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State v. Wellington

Court of Appeals of Ohio, Fourth District, Gallia

October 26, 2017

STATE OF OHIO, Plaintiff-Appellee,
v.
STEVEN E. WELLINGTON, Defendant-Appellant.

          Timothy P. Gleeson, Gleeson Law Office, Logan, Ohio, for appellant.

          Jason D. Holdren, Gallia County Prosecuting Attorney, Gallipolis, Ohio, for appellee.

          DECISION AND JUDGMENT ENTRY

          WILLIAM H. HARSHA, JUDGE

         {¶1} After the jury convicted Steven E. Wellington of inducing panic, the court sentenced him to three years of community control. Wellington asserts that the trial court erred in denying his motion for judgment of acquittal at the close of the state's case. He claimed that the state did not establish the crime of inducing panic because it had not proven that he committed any predicate offense. In response to the motion, the state argued that Wellington had committed the underlying offense of criminal trespass.

         {¶2} The state now concedes that the trial court erred by denying Wellington's motion, and our review of the record confirms that the evidence was insufficient to establish that Wellington committed any predicate offense because there was no evidence that Wellington had entered property without privilege to do so. We sustain Wellington's second assignment of error, reverse his conviction and sentence, and remand the cause to the trial court for entry of a judgment of acquittal.

         I. FACTS

         {¶3} The Gallia County Grand Jury returned an indictment charging Steven Wellington with one count of inducing panic in violation of R.C. 2917.31(A)(3), a fifth-degree felony. The indictment stated that "on or about the 26th day of August, 2016, at Gallia County, Ohio, STEVEN E. WELLINGTON, did cause the evacuation of a public place, to-wit: the First Baptist Church (Ohio Valley Christian School), or otherwise cause serious public inconvenience or alarm, by committing an offense, with reckless disregard of the likelihood that its commission will cause serious public inconvenience or alarm, said offense resulted in economic harm of one thousand dollars or more but less than seven thousand five hundred dollars, in violation of Section 2917.31(A)(3) of the Ohio Revised Code." The indictment did not identify the predicate offense required to establish the crime.

         {¶4} Wellington pleaded not guilty to the charge and requested a bill of particulars. The state's response merely reiterated the language of the indictment and thus did not identify the predicate offense to the charge of inducing panic.

         {¶5} At the jury trial the state introduced evidence that Wellington entered the property of First Baptist Church in Gallipolis at night to place a sign near one of the church entrances. The sign included the following language, as summarized in the testimony of one of the church's pastors:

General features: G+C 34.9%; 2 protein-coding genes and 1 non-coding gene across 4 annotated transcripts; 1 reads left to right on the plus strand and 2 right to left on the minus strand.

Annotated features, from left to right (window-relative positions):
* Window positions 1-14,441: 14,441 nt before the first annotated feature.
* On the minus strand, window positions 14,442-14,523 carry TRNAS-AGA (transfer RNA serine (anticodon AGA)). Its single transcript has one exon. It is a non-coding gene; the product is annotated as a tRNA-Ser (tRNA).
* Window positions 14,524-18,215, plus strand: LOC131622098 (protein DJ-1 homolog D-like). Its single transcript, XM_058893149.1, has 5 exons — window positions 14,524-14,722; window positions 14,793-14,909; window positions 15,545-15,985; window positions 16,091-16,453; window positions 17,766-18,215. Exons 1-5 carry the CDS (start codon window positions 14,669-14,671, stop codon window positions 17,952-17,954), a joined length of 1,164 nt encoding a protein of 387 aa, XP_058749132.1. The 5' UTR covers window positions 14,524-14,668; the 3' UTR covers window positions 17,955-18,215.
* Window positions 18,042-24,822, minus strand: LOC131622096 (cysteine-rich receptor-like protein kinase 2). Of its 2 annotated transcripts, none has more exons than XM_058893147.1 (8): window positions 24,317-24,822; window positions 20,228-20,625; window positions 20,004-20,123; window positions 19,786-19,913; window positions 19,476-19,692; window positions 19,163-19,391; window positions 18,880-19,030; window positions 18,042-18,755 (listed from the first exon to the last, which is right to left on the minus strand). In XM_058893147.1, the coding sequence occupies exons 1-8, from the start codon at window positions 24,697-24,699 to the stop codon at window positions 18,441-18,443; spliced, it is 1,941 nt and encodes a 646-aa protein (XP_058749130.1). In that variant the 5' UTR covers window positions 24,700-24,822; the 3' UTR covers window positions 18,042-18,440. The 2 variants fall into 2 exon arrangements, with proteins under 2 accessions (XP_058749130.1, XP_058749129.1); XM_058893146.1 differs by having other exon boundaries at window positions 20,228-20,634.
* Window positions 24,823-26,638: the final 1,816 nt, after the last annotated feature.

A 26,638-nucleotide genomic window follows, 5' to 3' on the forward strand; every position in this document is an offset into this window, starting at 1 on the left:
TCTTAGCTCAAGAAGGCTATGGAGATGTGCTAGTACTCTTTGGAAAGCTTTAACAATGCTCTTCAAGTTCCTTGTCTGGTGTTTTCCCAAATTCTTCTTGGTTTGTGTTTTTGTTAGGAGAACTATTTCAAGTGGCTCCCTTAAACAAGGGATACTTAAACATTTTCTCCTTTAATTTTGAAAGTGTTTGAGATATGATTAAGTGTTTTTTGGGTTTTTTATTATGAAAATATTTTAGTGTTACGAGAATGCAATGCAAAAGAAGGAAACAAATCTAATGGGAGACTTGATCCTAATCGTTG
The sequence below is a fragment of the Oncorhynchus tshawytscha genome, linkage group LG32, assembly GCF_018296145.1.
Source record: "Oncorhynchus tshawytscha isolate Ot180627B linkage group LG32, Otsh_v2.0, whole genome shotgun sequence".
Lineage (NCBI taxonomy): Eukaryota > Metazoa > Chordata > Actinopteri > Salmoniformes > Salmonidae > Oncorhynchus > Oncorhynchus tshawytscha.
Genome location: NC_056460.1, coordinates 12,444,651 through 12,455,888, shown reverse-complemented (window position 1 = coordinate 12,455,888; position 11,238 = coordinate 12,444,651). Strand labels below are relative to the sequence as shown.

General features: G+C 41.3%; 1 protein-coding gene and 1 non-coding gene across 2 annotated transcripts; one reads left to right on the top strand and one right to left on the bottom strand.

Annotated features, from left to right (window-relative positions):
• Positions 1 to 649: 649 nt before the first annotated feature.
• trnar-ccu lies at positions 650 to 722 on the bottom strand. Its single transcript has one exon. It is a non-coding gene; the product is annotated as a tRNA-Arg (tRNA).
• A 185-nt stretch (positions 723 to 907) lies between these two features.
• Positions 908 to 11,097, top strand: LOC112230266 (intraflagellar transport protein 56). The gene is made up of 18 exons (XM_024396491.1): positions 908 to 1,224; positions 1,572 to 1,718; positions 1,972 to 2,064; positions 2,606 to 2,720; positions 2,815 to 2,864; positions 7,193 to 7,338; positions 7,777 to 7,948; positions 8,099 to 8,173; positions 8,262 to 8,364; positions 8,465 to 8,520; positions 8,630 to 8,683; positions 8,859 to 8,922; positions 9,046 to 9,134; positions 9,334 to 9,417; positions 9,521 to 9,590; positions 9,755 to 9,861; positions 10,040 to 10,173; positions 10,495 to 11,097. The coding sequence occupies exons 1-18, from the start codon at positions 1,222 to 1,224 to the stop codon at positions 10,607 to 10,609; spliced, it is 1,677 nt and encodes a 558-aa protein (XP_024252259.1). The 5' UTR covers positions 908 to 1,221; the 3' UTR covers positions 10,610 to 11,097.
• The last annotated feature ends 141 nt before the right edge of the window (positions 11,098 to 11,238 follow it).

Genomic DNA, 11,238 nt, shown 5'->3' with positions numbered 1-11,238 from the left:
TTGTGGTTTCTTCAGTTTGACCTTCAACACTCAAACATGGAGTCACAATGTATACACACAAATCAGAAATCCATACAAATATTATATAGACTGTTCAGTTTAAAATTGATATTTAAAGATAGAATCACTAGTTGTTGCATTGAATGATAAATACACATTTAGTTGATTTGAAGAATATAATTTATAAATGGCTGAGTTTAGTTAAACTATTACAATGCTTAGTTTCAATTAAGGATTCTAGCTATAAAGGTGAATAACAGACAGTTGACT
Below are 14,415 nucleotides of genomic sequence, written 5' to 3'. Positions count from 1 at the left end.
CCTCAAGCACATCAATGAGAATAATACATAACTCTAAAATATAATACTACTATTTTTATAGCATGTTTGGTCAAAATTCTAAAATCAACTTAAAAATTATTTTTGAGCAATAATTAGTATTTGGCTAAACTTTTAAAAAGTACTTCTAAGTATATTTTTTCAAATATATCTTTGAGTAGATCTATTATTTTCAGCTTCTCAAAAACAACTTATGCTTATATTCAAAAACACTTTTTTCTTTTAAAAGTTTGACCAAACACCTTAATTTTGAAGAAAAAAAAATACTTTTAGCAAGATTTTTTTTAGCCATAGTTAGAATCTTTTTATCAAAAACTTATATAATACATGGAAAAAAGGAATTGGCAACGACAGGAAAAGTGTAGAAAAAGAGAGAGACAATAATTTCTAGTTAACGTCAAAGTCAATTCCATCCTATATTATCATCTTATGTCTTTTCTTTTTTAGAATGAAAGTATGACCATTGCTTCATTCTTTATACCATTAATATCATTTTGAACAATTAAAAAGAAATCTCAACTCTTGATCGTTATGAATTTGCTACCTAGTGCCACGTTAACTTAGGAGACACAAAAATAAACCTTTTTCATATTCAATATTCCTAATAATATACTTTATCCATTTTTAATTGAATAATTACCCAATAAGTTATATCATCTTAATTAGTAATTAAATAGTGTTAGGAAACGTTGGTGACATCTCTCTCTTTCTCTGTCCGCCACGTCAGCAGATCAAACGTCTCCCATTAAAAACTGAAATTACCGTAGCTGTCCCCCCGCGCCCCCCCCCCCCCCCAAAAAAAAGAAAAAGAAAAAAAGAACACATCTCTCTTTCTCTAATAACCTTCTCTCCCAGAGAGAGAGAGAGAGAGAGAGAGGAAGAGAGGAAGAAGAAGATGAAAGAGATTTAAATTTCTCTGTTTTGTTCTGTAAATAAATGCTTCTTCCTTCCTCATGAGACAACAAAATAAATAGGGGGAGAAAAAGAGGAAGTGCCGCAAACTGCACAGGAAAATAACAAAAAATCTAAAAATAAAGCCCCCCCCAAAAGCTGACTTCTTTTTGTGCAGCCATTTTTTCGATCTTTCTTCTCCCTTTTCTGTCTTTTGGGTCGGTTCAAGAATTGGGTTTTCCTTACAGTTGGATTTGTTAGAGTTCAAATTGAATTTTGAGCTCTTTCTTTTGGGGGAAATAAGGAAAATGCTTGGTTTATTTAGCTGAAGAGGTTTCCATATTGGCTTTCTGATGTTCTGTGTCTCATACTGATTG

Hear ye, hear ye, I told you, you are not saved until we are in Heaven actually and you threw me out physically. For that it is time to condemn this building (church) by order, order of my Heavenly Father in Heaven for as Jesus said whatever you do to the least of these you do unto me. So by order of all who enter risk death for my Heavenly Father shall destroy this building and all that enter in and for him that touched * * * he may Hell warm his soul for Heaven is closed to him. Thus sayeth the Lord. Amen. If any remove this sign, * * * any innocent soul is lost then he who removes it will burn before morning.

         {¶6} The church contacted the police, and after concluding that the sign included a legitimate threat, sent a memorandum to parents documenting the threat. The police received information pointing to Wellington, who admitted placing the sign on the church property.

         {¶7} At the conclusion of the state's case-in-chief, Wellington moved for a judgment of acquittal under Crim.R. 29, arguing that the state had failed to establish the element requiring that a predicate offense had been committed. The state countered that "[t]he underlying offense, I mean there's been testimony that he came in at night uh, put the sign there and left. So there was trespass on the property, there's been testimony as to that." Wellington's counsel replied that there had been no testimony that Wellington had trespassed on church property.

         {¶8} The trial court denied the motion, and the case was submitted to the jury without the trial court identifying a predicate offense in its instructions. The jury returned a verdict finding Wellington guilty of inducing panic; the trial court entered ...


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